Leeds Rhinos centre Kallum Watkins savours the prospect of playing in his fourth Cup final. Peter Smith reports.
AT JUST 24, Kallum Watkins has already had a glittering career, but the Leeds Rhinos and England powerhouse insists this year’s Ladbrokes Challenge Cup showpiece means just as much as any of the other big games he has played in.
Now rated the best centre in the British game – and tipped as a candidate for the prestigious Man of Steel award – Watkins was a member of the Rhinos side which beat Castleford Tigers at Wembley 12 months ago.
Remarkably, that was his third Cup final appearance, after he had collected loser’s medals in 2011 and 2012.
Watkins made his debut in 2008 and played 14 times the following year, when Rhinos lifted the Super League leaders’ Shield.
He featured in the 2009, 2010 and 2013 World Club Challenge defeats and was a member of the winning team in 2012.
He collected a Grand Final winner’s ring the same year, so – now in his eighth season at senior level – Watkins is preparing for his ninth trophy-decider.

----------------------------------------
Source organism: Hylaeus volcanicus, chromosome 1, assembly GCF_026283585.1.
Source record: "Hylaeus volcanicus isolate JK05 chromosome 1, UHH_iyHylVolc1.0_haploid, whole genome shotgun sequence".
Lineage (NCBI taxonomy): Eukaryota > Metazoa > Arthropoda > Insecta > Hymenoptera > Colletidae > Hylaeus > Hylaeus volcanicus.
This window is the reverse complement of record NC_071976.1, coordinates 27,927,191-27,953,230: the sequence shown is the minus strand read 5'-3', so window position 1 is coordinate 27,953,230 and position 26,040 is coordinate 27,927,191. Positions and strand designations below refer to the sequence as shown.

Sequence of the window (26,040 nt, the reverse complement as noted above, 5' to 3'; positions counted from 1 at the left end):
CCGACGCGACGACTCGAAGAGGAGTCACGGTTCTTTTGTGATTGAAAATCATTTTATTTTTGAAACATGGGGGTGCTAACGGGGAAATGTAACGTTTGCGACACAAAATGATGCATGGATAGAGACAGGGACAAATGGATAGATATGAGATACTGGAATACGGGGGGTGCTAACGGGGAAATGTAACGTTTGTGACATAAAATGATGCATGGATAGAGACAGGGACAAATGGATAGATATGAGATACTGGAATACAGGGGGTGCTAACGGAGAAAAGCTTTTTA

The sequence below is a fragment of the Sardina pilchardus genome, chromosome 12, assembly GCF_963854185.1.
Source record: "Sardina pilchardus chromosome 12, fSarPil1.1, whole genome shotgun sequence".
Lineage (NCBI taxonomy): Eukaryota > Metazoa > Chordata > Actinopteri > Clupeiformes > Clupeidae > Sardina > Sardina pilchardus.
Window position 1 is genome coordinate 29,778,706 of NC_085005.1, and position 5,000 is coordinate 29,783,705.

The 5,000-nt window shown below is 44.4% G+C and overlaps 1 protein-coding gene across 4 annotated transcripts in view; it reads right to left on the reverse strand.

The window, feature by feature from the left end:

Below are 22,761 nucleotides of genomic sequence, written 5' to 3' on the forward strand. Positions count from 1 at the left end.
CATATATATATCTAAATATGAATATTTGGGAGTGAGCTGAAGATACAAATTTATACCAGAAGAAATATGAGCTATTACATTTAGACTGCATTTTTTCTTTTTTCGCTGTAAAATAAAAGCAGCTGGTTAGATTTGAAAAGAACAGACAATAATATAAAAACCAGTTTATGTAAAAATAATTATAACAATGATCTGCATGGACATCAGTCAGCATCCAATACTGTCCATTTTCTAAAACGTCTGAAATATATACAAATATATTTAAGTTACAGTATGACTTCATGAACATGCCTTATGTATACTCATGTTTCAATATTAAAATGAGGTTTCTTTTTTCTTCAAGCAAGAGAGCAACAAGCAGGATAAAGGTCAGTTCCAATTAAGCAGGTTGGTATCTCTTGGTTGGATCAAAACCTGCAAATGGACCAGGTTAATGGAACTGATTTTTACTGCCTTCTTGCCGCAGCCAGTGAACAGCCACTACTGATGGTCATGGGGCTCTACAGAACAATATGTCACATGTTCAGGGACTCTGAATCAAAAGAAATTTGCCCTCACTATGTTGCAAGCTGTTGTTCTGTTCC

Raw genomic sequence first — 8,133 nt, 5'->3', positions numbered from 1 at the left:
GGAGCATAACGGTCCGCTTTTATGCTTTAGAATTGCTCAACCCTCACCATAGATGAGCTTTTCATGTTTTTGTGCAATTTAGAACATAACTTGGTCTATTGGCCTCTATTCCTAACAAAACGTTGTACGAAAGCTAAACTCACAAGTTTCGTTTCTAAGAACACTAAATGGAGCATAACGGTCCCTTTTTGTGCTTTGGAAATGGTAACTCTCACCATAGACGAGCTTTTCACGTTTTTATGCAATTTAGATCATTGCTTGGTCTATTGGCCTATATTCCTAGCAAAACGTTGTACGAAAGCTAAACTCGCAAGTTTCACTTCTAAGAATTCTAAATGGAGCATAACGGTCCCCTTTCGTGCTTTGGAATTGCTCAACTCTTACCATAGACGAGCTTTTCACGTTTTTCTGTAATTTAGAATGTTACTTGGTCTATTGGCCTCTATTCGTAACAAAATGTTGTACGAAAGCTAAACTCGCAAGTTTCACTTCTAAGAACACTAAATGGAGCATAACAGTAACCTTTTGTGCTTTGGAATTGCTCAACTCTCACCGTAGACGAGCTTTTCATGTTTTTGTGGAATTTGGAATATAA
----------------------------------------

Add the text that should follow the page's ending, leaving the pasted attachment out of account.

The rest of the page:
That is a staggering record and most players go through an entire career with only a fraction of that success, but Watkins said the hunger for more honours remains as strong as ever.
Last year’s Wembley triumph ended 15 years of hurt – and a club run of six successive Cup final defeats.
It completed the set of available honours for many of Rhinos’ senior players, including Watkins, but he said that doesn’t make Saturday’s clash with Hull KR any less special.
“It means as much this year as last year – of course it does,” Watkins said.
“It is always a dream come true and I have been very, very fortunate to be there on a number of occasions.
“We have got to keep our feet on the ground and be really excited for it.
“It is an opportunity for us to get some silverware and we’ve got to be willing to play well and hope things can come good.”
Despite his Wembley experience, Watkins said it is important to enjoy the occasion.
“You have got to make the most of it and you can’t take it for granted, whoever you play,” he observed.